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Ten Word or Less Review: In a lonely place.

The secretive, central character of Shame is Brandon.  Brandon’s apartment is a lot like Brandon.  It’s white and clean and uncluttered with mess.  He owns some books and records but has no art on the walls.  It reflects very little outward personality and though small, it demonstrates some level of personal success on his part.  A well kept apartment on a high floor of a Manhattan complex surely cost a fortune no matter how tiny.  But right below the surface of this pristine exterior lies something rotten.  Brandon, and by extension his living space, is hiding something from everyone.

Michael Fassbender plays Brandon and his secret is that he is a sex addict.  We watch during Shame’s opening moments as Brandon indulges in sexual activity at every possible moment.  Be it with prostitutes, willing strangers up for a one night stand or indulging in a constant stream of porn at both home and work, Brandon is a functioning addict of a very high order.  Getting off is the driving force behind his whole existence, but there is nothing like joy or love in what Brandon does.  Like an alcoholic who drinks but no longer derives pleasure from it, Brandon’s behavior is simply compulsive and mechanical.  His system of living gets an abrupt and unwanted disruption when his sister Sissy (Carey Mulligan) begins to stay with him.  She’s an agent of the untidy, physical and emotional, and she throws his patterns disturbingly out of whack.  Because of her arrival, as well as other extenuating circumstances, Brandon slowly loses his grip on his perverted existence.  His neatly kept facade begins to break down and the extent of his self destructive behavior begins to be revealed.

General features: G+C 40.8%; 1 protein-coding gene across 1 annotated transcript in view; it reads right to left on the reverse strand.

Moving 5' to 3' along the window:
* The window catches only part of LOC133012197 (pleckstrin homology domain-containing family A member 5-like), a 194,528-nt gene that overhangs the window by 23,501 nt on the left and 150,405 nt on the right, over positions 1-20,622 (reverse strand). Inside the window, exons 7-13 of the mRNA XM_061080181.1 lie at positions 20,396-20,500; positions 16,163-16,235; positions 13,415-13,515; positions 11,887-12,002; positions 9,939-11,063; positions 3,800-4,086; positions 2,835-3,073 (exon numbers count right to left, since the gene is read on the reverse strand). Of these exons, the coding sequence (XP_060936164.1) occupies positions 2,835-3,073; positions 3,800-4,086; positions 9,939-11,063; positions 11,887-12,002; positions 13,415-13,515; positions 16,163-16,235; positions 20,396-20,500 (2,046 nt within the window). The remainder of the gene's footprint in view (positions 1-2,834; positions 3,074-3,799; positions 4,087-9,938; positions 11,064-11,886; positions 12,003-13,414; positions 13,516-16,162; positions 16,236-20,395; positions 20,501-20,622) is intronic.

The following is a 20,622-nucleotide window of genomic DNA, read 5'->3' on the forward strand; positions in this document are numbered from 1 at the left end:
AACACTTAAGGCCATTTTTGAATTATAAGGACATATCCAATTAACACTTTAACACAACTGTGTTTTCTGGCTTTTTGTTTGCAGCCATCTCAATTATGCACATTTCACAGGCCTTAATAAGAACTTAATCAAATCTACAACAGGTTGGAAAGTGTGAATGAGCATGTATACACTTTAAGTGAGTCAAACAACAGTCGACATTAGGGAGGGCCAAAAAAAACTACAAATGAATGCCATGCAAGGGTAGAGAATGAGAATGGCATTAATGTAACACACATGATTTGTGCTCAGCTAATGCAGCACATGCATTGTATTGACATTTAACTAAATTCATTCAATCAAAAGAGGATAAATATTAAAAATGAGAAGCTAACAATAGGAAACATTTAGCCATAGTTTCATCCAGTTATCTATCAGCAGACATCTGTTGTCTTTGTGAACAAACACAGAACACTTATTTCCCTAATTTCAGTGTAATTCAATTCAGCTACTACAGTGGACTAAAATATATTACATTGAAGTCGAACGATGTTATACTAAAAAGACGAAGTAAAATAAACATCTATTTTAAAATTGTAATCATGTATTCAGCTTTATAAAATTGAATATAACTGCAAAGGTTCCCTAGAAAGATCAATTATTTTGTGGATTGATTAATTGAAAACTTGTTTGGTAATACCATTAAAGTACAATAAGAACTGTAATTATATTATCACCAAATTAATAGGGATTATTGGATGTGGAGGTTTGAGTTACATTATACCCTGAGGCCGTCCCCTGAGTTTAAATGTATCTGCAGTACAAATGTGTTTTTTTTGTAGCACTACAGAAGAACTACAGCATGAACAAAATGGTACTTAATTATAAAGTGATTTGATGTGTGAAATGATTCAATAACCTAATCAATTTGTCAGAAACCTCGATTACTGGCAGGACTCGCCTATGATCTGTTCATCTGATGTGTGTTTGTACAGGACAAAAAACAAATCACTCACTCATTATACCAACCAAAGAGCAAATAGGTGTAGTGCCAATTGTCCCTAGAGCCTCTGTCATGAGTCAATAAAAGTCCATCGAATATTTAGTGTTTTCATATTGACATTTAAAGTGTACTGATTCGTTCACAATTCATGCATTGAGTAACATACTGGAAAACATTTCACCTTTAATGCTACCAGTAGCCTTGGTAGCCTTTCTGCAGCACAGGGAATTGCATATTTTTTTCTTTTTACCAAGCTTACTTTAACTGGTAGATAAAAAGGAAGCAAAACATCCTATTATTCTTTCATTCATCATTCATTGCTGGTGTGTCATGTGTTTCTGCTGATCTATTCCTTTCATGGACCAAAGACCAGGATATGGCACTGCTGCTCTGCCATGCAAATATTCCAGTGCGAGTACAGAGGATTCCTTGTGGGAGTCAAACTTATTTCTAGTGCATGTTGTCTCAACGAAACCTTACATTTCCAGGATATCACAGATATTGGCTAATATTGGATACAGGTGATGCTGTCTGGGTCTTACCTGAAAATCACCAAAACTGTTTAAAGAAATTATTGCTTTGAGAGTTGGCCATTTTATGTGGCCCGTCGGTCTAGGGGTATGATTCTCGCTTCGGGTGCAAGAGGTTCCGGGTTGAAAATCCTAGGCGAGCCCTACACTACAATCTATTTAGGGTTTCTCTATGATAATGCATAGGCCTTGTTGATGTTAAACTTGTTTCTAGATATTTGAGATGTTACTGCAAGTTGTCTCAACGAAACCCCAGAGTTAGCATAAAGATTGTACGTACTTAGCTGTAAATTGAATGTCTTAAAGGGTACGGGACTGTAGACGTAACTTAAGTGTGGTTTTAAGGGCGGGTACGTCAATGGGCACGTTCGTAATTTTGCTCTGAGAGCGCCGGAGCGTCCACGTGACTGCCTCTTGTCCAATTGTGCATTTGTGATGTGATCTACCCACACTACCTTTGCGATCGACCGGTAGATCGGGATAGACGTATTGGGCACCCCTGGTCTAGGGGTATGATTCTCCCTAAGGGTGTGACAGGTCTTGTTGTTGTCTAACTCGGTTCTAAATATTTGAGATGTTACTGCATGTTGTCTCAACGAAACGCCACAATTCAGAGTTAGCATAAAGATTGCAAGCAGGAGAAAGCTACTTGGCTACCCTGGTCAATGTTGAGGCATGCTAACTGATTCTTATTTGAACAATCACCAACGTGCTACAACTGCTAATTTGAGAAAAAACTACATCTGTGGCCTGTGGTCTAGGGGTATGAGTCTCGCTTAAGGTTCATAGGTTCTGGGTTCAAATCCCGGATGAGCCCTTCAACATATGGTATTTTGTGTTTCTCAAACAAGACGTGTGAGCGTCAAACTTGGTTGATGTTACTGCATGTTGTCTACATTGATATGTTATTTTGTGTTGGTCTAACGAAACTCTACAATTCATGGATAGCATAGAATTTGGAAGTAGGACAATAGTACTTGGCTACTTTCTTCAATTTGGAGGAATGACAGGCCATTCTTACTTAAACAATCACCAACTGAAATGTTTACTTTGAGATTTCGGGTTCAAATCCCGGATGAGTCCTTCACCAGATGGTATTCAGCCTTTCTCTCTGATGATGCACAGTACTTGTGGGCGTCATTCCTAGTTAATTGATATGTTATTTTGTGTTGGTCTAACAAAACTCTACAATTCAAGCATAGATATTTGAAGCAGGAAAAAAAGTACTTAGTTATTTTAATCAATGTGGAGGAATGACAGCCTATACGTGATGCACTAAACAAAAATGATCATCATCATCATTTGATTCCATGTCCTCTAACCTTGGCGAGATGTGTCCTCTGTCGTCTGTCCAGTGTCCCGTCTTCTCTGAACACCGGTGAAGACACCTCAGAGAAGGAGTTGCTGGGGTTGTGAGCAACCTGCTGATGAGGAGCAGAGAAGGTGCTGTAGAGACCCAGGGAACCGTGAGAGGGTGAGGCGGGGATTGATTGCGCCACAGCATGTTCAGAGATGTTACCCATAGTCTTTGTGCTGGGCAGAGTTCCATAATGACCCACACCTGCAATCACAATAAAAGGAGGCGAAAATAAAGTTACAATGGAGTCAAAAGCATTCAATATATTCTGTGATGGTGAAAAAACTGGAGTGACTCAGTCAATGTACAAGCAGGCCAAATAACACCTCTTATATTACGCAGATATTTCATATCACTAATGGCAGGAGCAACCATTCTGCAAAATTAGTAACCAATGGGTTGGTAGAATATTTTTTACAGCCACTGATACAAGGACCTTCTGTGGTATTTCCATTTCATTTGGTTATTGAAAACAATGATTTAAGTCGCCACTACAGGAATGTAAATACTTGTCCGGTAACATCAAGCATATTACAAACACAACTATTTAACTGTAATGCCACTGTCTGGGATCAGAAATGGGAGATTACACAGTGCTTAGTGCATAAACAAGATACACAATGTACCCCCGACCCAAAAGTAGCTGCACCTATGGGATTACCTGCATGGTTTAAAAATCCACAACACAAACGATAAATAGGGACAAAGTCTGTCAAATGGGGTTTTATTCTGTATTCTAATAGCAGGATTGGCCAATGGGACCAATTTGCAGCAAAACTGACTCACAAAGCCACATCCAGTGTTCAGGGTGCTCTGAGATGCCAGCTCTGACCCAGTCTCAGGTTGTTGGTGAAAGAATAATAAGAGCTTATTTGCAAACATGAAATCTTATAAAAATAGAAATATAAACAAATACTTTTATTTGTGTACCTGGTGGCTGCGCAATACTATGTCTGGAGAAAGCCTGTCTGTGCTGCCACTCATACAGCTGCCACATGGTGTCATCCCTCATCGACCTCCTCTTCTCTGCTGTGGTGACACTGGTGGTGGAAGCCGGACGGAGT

Shame marks another notable achievement for Fassbender.  He almost single handedly returned credibility to the X-Men franchise and now stripped of budget and gloss, Fassbender shows that he’s not going to run away from unflattering material, or abundant nudity, in the face of growing success.  His Brandon is a pathological recluse.  He’s a seemingly well adjusted but distant man with no genuine interest in anything.  Though he’s well liked at work and easily obtains sex from females, he wants no meaningful relationship with anyone, not even his sister.  Like the worst kind of junkies Brandon will sacrifice meaningful relationships to keep up his habit.  His addiction defines him and anything which disrupts it drives him to some level of emotional disturbance.  When he develops an actual connection with a co-worker followed up with genuine, not compulsive, attraction, he can’t perform.  Later, when thrown into a state of embarrassment because of Sissy, Brandon tries to de-porn his apartment and the extent of his addiction is given a full frontal view.  Behind every closet door, inside every drawer, in every antiseptic nook and cranny of his living space is hard core pornography.  His apartment turns out to be no more than a giant porn bomb.  From here he begins a destructive spiral that he leads him to dark corners and dangerous behavior.

On the flip side of Fassbender’s Brandon is Mulligan’s Sissy, all reckless energy and irresponsibility.  Shame is one of young Mulligan’s best achievements yet in a brief career that deepens with each film.  Sissy’s very nature drives Brandon slightly insane.  Mulligan has just a handful of scenes but she achieves so much with just a little we can easily understand how her life of unbottled emotion terrifies Brandon.  An extended sequence where Sissy singing a disquieting version of “New York, New York” is the kind of scene people will play at retrospectives of her work 30 or 40 years from now.

Shame is filmed with a calm, calculated eye by Irish director Steve McQueen.  The movie looks and feels scrubbed of imperfections and sanitized of anything foul.  McQueen constructs his movie out of long, unbroken takes which give it a calm and observed feeling.  Though we’re watching a story about a man whose obsessed with sex, there is nothing erotic about anything.  It would be easy to label it all as distant, art house pretension on his behalf but it works well for this story of an addicted man and his repressed nature.

Shame does turn a bit too blatantly art housey as it winds down.  It seems like innumerable art house films must embrace certain cliches as Shame does.  There are no deal breaking snafus but Shame’s last 10 minutes could be culled form any number of other unsettling films about disturbed people.  The ending may leave well versed viewers of independent cinema with a feeling of deja vu but as Shame has so much to recommend in terms of performance and execution, it’s easy to forgive its conventional final moments.

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